Declaring Cook Inlet beluga whales an endangered species — as the National Oceanic and Atmospheric Administration did Friday — was only the first step toward protecting them. Now federal biologists are trying to figure out exactly what's endangering them.
The newly released "Conservation Plan for the Cook Inlet Beluga Whale" — a 128-page report compiled by the National Marine Fisheries Service — takes a preliminary stab at the question, listing 18 possible threats to the local whale population.
Five of those threats would pose a "high" risk of jeopardizing the belugas were they to occur, the study says. Among them are two natural dangers: disease and strandings of whales on mud flats.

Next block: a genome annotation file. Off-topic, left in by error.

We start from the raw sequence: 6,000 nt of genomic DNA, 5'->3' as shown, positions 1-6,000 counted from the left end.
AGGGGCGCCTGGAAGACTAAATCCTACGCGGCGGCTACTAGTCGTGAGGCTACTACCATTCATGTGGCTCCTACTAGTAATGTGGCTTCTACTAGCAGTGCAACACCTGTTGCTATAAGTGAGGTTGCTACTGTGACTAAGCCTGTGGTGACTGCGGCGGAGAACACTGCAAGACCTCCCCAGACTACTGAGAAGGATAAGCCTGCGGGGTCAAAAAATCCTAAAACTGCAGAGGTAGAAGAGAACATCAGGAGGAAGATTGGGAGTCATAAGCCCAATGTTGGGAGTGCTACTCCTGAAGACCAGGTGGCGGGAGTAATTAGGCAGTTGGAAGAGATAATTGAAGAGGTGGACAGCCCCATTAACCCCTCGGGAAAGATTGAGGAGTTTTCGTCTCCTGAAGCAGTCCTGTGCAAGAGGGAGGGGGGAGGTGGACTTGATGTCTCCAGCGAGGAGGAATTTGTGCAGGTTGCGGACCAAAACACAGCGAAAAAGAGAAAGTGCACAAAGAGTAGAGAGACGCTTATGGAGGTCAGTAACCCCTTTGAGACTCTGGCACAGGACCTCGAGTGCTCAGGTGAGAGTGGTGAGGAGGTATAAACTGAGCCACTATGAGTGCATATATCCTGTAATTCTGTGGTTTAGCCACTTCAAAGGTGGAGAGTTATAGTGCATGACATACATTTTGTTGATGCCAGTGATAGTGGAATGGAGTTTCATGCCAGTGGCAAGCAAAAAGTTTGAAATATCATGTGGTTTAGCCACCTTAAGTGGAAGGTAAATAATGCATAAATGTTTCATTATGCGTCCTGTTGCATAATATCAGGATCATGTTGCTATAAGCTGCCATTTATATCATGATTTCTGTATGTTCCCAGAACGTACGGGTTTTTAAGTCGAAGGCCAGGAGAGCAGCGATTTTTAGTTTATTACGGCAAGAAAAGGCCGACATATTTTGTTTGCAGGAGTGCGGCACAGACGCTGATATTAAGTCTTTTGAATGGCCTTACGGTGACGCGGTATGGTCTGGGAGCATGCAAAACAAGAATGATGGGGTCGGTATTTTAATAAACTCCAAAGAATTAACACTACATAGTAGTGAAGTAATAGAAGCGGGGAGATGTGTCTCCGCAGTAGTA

Three are man-made dangers: whale poaching, food reduction (by damaging salmon habitat or over-fishing) and unnatural noise in the water (such as off-shore drilling, pile-driving in the construction of a Knik Arm bridge or expansion of the Port of Anchorage).
The report also lists as "unknown" the impact on belugas that might result from three man-made dangers: Oil and gas spills, systematic water pollution (including the partially treated sewage Anchorage discharges into Cook Inlet) and environmental change (such as ocean warming).
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